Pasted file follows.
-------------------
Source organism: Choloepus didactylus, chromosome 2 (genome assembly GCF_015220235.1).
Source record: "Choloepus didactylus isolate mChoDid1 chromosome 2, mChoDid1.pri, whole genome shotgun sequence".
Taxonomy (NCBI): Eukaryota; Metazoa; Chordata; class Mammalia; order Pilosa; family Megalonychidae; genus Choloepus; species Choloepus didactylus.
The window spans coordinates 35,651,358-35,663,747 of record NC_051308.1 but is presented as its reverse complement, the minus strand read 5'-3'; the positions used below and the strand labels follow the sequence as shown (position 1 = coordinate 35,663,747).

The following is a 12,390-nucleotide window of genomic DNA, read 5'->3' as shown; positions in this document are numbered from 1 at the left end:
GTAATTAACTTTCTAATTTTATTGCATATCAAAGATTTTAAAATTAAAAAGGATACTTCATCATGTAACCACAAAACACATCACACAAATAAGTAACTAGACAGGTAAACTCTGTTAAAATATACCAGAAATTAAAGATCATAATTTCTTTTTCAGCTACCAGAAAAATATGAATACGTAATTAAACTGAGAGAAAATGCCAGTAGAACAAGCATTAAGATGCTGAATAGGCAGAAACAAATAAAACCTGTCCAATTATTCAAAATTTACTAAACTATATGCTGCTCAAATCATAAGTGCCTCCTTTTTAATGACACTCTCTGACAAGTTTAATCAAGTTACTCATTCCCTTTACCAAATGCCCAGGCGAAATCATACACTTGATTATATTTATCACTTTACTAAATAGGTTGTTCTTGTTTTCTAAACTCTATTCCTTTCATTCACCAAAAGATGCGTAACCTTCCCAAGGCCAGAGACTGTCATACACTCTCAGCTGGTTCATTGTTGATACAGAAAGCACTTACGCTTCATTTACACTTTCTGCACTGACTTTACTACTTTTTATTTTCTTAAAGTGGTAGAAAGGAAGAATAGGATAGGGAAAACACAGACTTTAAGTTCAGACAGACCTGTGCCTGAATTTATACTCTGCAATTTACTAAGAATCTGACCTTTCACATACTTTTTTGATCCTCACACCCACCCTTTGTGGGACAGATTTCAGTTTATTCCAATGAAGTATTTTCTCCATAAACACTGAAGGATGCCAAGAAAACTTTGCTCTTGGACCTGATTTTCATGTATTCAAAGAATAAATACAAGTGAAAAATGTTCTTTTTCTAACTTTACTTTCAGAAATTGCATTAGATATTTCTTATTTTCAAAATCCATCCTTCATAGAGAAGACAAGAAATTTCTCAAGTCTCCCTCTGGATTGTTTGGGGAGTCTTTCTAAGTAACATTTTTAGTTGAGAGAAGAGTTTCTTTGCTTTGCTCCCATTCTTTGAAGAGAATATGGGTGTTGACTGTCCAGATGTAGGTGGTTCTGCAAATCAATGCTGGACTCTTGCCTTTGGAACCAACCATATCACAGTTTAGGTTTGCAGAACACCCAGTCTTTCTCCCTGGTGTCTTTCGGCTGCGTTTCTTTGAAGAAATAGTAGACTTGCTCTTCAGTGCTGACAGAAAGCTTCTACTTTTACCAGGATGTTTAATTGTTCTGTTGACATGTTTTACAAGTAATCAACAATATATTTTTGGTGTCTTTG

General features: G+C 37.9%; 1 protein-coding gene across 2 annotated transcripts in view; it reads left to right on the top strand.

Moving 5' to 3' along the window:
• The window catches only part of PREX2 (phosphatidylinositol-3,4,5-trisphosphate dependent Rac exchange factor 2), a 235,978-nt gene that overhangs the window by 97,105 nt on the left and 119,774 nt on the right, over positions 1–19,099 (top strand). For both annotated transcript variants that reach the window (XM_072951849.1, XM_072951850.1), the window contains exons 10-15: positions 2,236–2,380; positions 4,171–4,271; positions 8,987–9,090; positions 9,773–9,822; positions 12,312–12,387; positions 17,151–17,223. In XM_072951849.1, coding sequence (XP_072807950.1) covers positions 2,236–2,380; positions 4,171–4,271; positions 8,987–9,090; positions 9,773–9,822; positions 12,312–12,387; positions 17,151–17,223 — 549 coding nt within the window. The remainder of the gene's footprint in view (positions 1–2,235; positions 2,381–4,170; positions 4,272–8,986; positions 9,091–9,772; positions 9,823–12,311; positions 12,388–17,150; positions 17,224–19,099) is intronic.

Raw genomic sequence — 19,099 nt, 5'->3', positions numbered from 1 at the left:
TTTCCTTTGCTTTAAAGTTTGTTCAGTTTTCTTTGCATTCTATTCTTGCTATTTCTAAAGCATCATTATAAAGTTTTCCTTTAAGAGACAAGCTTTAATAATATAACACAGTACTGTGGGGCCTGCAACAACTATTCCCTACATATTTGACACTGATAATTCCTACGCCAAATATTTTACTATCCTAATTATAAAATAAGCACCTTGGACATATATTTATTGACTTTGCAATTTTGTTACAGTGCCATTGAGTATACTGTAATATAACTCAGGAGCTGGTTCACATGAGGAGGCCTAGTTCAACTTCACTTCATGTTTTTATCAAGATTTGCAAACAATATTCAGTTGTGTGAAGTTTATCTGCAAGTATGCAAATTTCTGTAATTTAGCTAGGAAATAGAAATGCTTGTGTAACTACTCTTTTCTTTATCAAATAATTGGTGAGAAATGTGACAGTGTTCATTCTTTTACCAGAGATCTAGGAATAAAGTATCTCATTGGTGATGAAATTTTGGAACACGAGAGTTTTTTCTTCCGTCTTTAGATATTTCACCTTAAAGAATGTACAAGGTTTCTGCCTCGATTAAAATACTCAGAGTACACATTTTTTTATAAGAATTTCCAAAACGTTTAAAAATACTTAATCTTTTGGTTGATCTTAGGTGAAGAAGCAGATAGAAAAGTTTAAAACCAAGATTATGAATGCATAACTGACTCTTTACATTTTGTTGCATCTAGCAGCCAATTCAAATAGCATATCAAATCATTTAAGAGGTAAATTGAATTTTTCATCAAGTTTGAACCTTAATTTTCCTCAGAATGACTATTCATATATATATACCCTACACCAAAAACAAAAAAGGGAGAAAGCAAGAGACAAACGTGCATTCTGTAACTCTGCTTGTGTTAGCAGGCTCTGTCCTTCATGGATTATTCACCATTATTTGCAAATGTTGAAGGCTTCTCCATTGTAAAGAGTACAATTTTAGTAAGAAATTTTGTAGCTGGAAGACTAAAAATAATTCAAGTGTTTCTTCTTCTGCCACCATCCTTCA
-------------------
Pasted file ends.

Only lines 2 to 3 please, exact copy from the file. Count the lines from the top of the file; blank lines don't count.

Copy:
Source record: "Choloepus didactylus isolate mChoDid1 chromosome 2, mChoDid1.pri, whole genome shotgun sequence".
Taxonomy (NCBI): Eukaryota; Metazoa; Chordata; class Mammalia; order Pilosa; family Megalonychidae; genus Choloepus; species Choloepus didactylus.